Whenever the PeerInLQRs field is discovered to be zero, the
      LastOut... fields are indeterminate, and the PeerIn... fields
      contain the initial values for the peer.

   PeerInPackets

      The PeerInPackets field is four octets, and is copied from the
      most recently received SaveInPackets on transmission.






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RFC 1333              PPP Link Quality Monitoring               May 1992


   PeerInDiscards

      The PeerInDiscards field is four octets, and is copied from the
      most recently received SaveInDiscards on transmission.

   PeerInErrors

      The PeerInErrors field is four octets, and is copied from the most
      recently received SaveInErrors on transmission.

   PeerInOctets

      The PeerInOctets field is four octets, and is copied from the most
      recently received SaveInOctets on transmission.

   PeerOutLQRs

      The PeerOutLQRs field is four octets, and is copied from OutLQRs
      on transmission.  This number MUST include this LQR.

   PeerOutPackets

      The PeerOutPackets field is four octets, and is copied from the
      current MIB ifOutUniPackets and ifOutNUniPackets on transmission.
      This number MUST include this LQR.

   PeerOutOctets

      The PeerOutOctets field is four octets, and is copied from the
      current MIB ifOutOctets on transmission.  This number MUST include
      this LQR.

   SaveInLQRs

      The SaveInLQRs field is four octets, and is copied from InLQRs on
      reception.  This number MUST include this LQR.

   SaveInPackets

      The SaveInPackets field is four octets, and is copied from the
      current MIB ifInUniPackets and ifInNUniPackets on reception.  This
      number MUST include this LQR.

   SaveInDiscards

      The SaveInDiscards field is four octets, and is copied from the
      current MIB ifInDiscards on reception.  This number MUST include
      this LQR.



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RFC 1333              PPP Link Quality Monitoring               May 1992


   SaveInErrors

      The SaveInErrors field is four octets, and is copied from the
      current MIB ifInErrors on reception.  This number MUST include
      this LQR.

   SaveInOctets

      The SaveInOctets field is four octets, and is copied from the
      current InGoodOctets on reception.  This number MUST include this
      LQR.

      Note that InGoodOctets is not the same as the MIB ifInOctets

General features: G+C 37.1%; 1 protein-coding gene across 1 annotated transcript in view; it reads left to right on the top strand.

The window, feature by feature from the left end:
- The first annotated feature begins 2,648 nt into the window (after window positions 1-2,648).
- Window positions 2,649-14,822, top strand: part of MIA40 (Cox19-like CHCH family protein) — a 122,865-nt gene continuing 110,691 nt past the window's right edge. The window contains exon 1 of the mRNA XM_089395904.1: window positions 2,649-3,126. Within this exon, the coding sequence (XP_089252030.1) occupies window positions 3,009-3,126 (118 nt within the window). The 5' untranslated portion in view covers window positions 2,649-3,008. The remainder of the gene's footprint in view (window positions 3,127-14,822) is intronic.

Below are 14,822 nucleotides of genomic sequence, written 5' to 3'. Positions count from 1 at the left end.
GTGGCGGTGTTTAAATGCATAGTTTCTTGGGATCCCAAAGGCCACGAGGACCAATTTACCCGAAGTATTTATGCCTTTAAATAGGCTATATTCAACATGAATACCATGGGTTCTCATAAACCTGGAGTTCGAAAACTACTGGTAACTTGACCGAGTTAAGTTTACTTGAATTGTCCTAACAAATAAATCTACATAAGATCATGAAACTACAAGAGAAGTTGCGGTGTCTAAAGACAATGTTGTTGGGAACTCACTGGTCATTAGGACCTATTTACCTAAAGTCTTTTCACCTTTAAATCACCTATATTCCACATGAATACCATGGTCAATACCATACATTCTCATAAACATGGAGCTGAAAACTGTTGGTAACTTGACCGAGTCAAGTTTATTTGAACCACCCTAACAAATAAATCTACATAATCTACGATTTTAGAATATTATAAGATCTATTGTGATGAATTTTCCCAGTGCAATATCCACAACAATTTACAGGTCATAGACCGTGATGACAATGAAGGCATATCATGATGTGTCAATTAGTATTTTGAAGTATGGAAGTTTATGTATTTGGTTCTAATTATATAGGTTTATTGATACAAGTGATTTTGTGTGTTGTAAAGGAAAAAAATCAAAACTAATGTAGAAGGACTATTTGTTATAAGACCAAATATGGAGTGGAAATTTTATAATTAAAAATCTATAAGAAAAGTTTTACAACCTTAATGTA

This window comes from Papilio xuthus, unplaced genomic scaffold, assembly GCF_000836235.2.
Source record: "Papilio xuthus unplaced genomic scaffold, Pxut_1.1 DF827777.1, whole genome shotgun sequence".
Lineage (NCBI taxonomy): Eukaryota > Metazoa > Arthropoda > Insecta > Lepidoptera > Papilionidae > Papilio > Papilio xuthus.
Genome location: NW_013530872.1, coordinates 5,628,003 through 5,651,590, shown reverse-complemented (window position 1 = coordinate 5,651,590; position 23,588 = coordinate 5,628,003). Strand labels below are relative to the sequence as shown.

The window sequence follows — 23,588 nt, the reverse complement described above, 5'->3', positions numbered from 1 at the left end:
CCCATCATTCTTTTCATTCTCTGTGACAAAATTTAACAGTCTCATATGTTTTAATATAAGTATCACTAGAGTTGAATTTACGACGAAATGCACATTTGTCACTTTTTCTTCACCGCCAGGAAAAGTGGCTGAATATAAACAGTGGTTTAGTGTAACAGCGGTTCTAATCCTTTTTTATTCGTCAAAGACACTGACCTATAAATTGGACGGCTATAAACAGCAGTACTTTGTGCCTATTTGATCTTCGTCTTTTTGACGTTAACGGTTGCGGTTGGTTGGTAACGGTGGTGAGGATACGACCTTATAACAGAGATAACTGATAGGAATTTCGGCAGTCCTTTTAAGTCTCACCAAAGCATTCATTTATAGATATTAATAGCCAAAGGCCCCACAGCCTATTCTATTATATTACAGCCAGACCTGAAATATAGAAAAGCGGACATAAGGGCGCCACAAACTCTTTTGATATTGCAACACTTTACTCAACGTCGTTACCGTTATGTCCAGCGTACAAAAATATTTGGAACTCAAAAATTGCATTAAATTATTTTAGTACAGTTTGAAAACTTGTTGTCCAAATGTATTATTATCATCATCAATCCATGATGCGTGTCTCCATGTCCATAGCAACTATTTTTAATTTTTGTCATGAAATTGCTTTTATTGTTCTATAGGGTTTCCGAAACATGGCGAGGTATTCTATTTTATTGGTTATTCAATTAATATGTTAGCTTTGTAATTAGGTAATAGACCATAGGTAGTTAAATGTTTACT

counter, as InGoodOctets does not include octets for packets which
      are discards or errors.




































Simpson                                                        [Page 11]

RFC 1333              PPP Link Quality Monitoring               May 1992


2.7.  Transmission of Reports

   When the PPP Link Control Protocol has reached the Opened state, the
   Link Quality Monitoring process MAY commence sending Link-Quality-
   Reports.  If a Protocol-Reject is received specifying a LQR packet,
   the LQM process MUST cease sending LQRs.

   Usually, the LQR is transmitted when the LQR timer for the link
   expires.  If no LQR timer is used, a LQR is generated upon receipt of
   an incoming LQR.  The negotiation process ensures that at least one
   side of the link is using a LQR timer.

   In addition, a LQR is generated whenever two successive LQRs are
   received which have the same PeerInLQRs value.  This may indicate
   that a LQR has been missed, or that the implementation is sending at
   a significantly slower rate than the peer, or that the peer has
   accelerated LQR generation to better quantify errors on the link.

   Whenever a LQR is sent, the LQR timer MUST be restarted.

2.8.  Calculations

   Each time a Link-Quality-Report packet is received from the inbound
   link, the Link-Manager can compare the associated fields.  The fields
   of the previous LQR can be subtracted from the current LQR values to
   obtain an absolute "delta", which allows comparision of the changes
   seen by each end of the link.

   If the received PeerInLQRs field is zero, the LastOut... fields are
   indeterminate, and the PeerIn... fields contain the initial values
   for the peer.  No calculations using these fields can be performed at
   this time.

   Implementation Note:

      The following counters wrap to zero when their maximum value is
      reached.  Care must be taken to ensure that correct "delta"
      calculations are performed at that time.

   The LastOutLQRs field may be directly compared with the PeerInLQRs
   field to determine how many outbound LQRs have been lost.

   The LastOutLQRs field may be directly compared with the OutLQRs
   counter to determine how many outbound LQRs are still in the
   pipeline.

   The change in PeerInPackets may be compared with the change in
   LastOutPackets to determine the number of lost packets over the